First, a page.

Curated and considered for the modern primal life

Paleo Rustic Apple Pie Tarts

Posted on October 21, 2014 by Alyssa Cassidy

You've heard the quote, "As American as Apple Pie," right? Well the history geek in me had to find out the origins of Apple Pie before posting this. According to Wikipedia, the first apple pies were back in the times of Chaucer, the late 1300's. 

Also very interesting, many times they were made without sugar do to the price of sugar in the 1400's. The coffin/cofyn is what they used to call pie crusts, and get this- sometimes the crust was not to be eaten, it was merely a vessel in which to deliver pie filling to mouth.

In the early colonial days of America, meat pies were more popular because they had to wait on the apple trees they planted to become fruit bearing as they were not native trees. Once they did begin bearing apples, cider was actually a more popular use for them. 

But over the years, apple pie has become synonymous with American culture, like baseball, Chevy's and hot dogs. There is even a town in New Mexico, Pie Town, named in honour of the apple pie.

All history aside, I love a good apple pie in the fall, when the markets are full of fresh apples, and the warm cinnamon is a wonderful contrast to the cool fall air. Seeing as how some of the traditional apple pies became so popular, even without the use of sugar, I knew paleo-fying this would be simple.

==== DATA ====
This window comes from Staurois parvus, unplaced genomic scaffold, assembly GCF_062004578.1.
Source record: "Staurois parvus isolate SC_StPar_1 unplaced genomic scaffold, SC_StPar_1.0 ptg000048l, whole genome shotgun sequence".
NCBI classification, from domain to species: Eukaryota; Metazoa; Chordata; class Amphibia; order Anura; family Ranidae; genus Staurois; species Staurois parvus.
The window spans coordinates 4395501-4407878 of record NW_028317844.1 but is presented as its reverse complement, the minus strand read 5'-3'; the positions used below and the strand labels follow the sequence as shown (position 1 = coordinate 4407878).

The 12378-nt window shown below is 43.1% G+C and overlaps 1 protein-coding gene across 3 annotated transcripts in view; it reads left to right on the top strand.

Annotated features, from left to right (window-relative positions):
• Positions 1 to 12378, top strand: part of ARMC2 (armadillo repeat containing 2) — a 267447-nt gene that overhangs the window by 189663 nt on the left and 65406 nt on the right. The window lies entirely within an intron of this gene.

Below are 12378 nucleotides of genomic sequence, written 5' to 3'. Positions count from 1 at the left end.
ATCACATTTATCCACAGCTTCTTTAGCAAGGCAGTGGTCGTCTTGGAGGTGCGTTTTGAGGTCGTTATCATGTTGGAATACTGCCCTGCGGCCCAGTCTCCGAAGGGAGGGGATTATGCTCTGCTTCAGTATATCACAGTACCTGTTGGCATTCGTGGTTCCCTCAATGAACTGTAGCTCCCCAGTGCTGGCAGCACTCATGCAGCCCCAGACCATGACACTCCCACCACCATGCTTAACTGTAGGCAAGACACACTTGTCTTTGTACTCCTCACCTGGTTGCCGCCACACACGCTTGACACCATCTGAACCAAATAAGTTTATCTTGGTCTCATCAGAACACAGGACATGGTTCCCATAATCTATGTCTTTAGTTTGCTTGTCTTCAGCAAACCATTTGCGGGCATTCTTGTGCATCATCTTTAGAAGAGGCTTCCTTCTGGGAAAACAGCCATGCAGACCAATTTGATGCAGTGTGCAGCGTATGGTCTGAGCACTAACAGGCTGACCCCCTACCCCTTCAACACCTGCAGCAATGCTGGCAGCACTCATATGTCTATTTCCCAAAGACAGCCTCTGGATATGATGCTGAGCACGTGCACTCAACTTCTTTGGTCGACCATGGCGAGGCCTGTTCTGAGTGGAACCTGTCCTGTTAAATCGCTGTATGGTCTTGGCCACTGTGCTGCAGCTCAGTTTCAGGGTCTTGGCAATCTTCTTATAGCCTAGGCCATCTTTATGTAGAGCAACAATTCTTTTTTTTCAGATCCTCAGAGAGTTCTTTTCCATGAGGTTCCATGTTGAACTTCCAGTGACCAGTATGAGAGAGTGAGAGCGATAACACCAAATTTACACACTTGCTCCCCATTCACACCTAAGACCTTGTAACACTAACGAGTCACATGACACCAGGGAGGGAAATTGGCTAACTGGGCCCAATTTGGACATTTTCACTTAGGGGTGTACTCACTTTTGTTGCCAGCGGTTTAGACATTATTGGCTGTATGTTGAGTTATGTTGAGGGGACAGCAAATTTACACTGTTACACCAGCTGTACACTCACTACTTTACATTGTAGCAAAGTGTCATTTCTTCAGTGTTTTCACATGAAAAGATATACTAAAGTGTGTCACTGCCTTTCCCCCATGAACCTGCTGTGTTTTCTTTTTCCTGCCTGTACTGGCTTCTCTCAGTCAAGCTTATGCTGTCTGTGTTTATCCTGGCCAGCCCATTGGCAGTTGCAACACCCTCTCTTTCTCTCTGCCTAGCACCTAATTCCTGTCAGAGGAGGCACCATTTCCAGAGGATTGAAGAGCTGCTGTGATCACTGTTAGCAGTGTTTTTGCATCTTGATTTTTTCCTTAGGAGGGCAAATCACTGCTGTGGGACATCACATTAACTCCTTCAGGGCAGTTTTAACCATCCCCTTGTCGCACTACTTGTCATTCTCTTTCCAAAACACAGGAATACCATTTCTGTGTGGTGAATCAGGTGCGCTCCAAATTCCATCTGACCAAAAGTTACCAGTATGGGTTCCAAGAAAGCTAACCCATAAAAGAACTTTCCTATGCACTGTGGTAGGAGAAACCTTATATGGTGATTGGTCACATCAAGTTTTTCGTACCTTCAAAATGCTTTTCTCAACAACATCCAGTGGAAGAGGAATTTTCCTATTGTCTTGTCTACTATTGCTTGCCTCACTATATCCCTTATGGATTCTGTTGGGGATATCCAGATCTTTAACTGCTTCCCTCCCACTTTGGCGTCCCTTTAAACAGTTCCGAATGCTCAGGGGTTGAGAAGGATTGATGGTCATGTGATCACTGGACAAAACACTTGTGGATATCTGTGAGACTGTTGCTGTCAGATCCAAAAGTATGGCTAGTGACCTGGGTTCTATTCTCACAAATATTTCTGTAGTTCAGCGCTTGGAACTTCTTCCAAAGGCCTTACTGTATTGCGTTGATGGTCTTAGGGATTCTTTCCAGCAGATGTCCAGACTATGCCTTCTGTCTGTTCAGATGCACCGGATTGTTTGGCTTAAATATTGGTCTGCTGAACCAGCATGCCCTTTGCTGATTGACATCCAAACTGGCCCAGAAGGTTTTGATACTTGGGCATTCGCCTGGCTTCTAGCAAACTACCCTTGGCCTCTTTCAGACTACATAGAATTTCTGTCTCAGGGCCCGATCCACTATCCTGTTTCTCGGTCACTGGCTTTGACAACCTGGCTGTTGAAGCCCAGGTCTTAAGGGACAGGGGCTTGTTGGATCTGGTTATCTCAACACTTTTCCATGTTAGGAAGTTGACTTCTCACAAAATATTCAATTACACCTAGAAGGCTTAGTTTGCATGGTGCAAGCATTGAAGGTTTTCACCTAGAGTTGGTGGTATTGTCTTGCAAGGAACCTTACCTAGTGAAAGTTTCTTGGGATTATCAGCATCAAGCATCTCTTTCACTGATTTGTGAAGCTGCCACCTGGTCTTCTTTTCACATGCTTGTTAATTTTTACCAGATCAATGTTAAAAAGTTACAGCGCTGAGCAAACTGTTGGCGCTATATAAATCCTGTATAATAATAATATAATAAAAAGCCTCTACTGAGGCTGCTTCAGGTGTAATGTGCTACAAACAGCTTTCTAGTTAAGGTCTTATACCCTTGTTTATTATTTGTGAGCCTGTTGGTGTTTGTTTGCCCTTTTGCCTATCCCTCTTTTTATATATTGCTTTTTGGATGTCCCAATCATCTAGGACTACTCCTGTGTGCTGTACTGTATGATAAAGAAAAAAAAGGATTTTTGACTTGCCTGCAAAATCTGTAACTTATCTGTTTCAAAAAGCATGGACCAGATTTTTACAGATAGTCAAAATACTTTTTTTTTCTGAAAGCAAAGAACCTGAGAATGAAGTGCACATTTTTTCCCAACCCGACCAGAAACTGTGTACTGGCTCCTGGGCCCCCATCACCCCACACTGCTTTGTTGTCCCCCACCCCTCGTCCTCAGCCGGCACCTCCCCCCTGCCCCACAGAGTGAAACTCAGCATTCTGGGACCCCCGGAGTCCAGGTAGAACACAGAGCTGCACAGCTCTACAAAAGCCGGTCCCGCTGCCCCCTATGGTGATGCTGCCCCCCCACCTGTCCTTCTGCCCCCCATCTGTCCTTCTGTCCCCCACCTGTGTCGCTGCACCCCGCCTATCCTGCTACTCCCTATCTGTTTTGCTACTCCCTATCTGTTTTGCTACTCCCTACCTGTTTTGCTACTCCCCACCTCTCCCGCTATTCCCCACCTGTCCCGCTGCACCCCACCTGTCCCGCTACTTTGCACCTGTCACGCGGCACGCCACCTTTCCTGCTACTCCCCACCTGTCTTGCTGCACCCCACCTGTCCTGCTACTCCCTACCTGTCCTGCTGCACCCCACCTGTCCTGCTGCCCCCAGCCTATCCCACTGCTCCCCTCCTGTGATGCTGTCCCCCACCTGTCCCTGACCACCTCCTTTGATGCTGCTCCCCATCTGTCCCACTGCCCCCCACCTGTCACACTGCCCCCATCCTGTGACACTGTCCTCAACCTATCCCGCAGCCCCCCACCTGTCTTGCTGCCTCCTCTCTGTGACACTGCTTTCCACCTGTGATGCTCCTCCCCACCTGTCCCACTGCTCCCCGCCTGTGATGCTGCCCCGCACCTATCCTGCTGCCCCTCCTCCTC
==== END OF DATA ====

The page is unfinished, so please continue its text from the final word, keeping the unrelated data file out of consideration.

For the crust you will need:

2 eggs

1 tsp melted Pure Indian Foods ghee

4 tbsp Sprouted Super Flour, or other grainy- grain free flour

5.5 tbsp plus extra for rolling out Nutiva Coconut Flour

1 tbsp Nutiva Coconut Sugar


For the filling you will need:

2 apples (small) peeled and chopped very fine

1 tbsp Pure Indian Foods ghee

2 tbsp Nutiva Coconut Sugar

1 tsp cinnamon

pinch of nutmeg


Preheat oven to 350, and grease 6 cups of a muffin pan.

Mix 2 eggs, 1 tsp melted ghee, and 1 tbsp coconut sugar in a large bowl. Combine and mix well.

Add 4 tbsp Super Flour, then add coconut flour until thick like a dough. You may need to add a little more coconut flour to enable you to roll it and mix by hand without sticking. 

When dough is workable, roll out and use a cup to cut 6 small circles, a little wider than the bottom of the muffin pan. You may get only 3 or 4 out of the first roll, then combine the leftovers, roll out again, then get 2 more. Flatten a bit by hand then carefully drop each circle into the muffin pan. You may have a few tears but you can smooth them over. Work the crust into a small tart like cup. You can use extra dough to patch any tears. Take a fork and carefully texture each cups edges for a rustic look. 

Set aside while preparing filling.

In a pot on the stove on medium-high heat, combine 2 apples, 1 tbsp melted ghee, 2 tbsp coconut sugar, 1 tsp cinnamon and a pinch of nutmeg. Cover well and let cook about 5 minutes, mixing well throughout to cover apples. This is done to soften the apples up because the cook time for the crusts will not be enough to soften the apples fully. 

Once apples are slightly softened, pour the mixture evenly into cups and press down a bit to compact. 

Bake for 12 minutes at 350, and let the pan remain in the oven with heat off for another 3 minutes. 

Let cool well,  then carefully remove. I had to use a fork and spatula to get them out but found that if I dropped the pan a couple of time from a few inches high on a cutting board, it helped loosen the cups and allow for easy removal.

If you wish, whip up a vanilla whipped coconut cream to top and serve.

Posted in applepie, christmas, coconutflour, fall, holidays, paleo, pie, primal, recipe, superflour, thanksgiving



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